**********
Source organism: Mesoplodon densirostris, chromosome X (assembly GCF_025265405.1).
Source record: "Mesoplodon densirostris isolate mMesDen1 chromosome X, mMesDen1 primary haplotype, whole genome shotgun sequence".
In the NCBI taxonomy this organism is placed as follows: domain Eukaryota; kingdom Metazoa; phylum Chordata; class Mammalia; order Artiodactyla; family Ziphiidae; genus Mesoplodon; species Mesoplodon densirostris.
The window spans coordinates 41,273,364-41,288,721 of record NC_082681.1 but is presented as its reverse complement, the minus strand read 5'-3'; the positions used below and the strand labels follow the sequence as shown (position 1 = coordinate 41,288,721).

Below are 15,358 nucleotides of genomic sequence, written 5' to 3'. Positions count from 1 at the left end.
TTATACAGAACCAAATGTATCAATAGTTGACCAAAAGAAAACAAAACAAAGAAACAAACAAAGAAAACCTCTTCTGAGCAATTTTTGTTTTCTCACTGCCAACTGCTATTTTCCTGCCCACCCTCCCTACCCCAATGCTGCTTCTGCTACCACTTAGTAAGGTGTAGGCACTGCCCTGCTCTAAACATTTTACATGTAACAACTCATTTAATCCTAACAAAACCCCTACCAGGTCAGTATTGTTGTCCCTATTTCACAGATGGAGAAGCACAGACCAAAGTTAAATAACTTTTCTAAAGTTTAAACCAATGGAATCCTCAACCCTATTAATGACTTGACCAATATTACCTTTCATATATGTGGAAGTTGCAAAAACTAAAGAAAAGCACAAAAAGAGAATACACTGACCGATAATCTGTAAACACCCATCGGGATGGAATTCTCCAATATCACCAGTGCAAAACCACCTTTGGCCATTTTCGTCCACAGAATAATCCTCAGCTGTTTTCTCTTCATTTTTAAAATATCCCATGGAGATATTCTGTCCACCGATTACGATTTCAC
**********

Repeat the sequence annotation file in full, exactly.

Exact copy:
Source organism: Mesoplodon densirostris, chromosome X (assembly GCF_025265405.1).
Source record: "Mesoplodon densirostris isolate mMesDen1 chromosome X, mMesDen1 primary haplotype, whole genome shotgun sequence".
In the NCBI taxonomy this organism is placed as follows: domain Eukaryota; kingdom Metazoa; phylum Chordata; class Mammalia; order Artiodactyla; family Ziphiidae; genus Mesoplodon; species Mesoplodon densirostris.
The window spans coordinates 41,273,364-41,288,721 of record NC_082681.1 but is presented as its reverse complement, the minus strand read 5'-3'; the positions used below and the strand labels follow the sequence as shown (position 1 = coordinate 41,288,721).

Below are 15,358 nucleotides of genomic sequence, written 5' to 3'. Positions count from 1 at the left end.
TTATACAGAACCAAATGTATCAATAGTTGACCAAAAGAAAACAAAACAAAGAAACAAACAAAGAAAACCTCTTCTGAGCAATTTTTGTTTTCTCACTGCCAACTGCTATTTTCCTGCCCACCCTCCCTACCCCAATGCTGCTTCTGCTACCACTTAGTAAGGTGTAGGCACTGCCCTGCTCTAAACATTTTACATGTAACAACTCATTTAATCCTAACAAAACCCCTACCAGGTCAGTATTGTTGTCCCTATTTCACAGATGGAGAAGCACAGACCAAAGTTAAATAACTTTTCTAAAGTTTAAACCAATGGAATCCTCAACCCTATTAATGACTTGACCAATATTACCTTTCATATATGTGGAAGTTGCAAAAACTAAAGAAAAGCACAAAAAGAGAATACACTGACCGATAATCTGTAAACACCCATCGGGATGGAATTCTCCAATATCACCAGTGCAAAACCACCTTTGGCCATTTTCGTCCACAGAATAATCCTCAGCTGTTTTCTCTTCATTTTTAAAATATCCCATGGAGATATTCTGTCCACCGATTACGATTTCAC